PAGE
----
A Taste of
The Vinorium

Issue: 71 / Sunday 26 May, 2019

 
 
 

We take time out to speak with

Greg Hobbs
of Hobbs Vintners

Another Vinorium Exclusivity

 

The historic vineyard located in the idyllic, rugged surroundings of the Barossa Ranges was planted at the beginning of the last century and is home to some of Barossa’s oldest vines. Now owned by Greg and Alison who, in 1995 left their life in the city to move their family Sean, Bridget and Jessica to start a new life among the vines.

With a strong belief in organic and biodynamic practices, Greg and Alison have managed to bring renewed vitality to these ancient vines by carefully and painstakingly hand pruning and removing dead wood from the vines to re-establish their original shape, helping the vines to continue to prosper. The unique soil and cooler climate in the Barossa Ranges allow the vines to be ‘dry-grown’, only watering in extreme conditions to maintain the health of the plant. The soil is coarse, yellow, podzolic soil on top of clay subsoil, mixed with decomposing rock which has ideal water retention allowing for this practice. This results in extremely low yields of highly concentrated grapes, the cooler climate helping to preserve essential acidity, a combination that produces wines of great power and intensity.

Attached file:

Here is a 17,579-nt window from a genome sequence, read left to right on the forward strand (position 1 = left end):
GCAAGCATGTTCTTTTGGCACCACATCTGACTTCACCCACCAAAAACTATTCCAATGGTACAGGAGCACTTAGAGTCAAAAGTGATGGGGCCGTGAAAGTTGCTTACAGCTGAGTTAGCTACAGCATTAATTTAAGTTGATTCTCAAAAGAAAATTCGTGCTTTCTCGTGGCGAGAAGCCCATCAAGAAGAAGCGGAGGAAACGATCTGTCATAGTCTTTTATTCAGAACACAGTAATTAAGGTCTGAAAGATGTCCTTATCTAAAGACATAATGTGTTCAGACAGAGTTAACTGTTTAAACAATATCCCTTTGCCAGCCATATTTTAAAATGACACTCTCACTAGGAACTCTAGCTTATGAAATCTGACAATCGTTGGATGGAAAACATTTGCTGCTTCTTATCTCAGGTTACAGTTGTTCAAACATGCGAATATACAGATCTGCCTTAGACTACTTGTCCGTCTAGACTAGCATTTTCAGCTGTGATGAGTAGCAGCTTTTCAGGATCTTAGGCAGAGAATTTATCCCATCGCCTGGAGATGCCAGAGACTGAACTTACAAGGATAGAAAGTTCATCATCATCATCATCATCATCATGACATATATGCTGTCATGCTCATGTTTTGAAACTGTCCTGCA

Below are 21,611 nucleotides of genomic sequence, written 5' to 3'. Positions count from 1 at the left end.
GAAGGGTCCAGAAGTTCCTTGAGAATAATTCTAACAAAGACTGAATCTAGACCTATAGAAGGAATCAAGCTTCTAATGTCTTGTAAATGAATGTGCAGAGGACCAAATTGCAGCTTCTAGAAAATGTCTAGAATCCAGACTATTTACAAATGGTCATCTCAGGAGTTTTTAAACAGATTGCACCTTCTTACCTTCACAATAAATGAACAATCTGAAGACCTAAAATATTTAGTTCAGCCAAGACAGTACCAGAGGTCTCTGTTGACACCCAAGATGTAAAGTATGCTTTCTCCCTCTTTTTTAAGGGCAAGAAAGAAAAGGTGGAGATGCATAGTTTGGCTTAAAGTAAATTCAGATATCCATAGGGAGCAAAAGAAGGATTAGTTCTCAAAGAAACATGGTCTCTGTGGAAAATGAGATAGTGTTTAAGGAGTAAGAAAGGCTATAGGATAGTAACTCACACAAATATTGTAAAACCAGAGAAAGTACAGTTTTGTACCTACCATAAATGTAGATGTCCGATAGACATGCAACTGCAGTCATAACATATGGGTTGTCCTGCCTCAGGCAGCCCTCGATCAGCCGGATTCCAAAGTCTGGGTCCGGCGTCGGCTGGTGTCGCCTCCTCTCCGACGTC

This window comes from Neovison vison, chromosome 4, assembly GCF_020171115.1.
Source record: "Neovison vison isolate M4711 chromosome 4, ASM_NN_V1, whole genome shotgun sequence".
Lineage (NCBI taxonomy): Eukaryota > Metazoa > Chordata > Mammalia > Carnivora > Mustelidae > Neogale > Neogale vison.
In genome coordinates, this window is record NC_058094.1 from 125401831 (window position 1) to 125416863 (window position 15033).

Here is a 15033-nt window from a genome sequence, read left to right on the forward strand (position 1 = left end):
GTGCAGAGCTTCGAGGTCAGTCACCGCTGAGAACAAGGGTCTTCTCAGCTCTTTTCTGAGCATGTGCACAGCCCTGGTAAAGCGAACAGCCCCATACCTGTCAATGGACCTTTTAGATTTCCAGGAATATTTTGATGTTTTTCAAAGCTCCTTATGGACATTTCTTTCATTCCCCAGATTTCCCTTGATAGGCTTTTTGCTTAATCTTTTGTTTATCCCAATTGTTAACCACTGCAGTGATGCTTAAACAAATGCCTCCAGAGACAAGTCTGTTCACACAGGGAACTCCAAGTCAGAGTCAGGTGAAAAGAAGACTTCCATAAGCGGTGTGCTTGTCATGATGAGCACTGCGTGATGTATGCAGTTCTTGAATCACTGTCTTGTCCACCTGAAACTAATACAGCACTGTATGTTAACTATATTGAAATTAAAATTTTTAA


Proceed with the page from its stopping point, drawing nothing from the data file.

Greg and Alison collaborate with their neighbour, winemaker Chris Ringland to produce their 1905 Shiraz, produced from the vineyards original vines planted over a century ago. For their Gregor Shiraz, an Amarone style wine produced from hand-picked, semi dried grapes and their Tin Lids, a Shiraz-Cabernet blend, Greg and Alison have worked for the past 10 years alongside Pete Schell of Spinifex. These flagship wines are made from extremely low yielding vines in miniscule quantities of just 130 to 300 cases.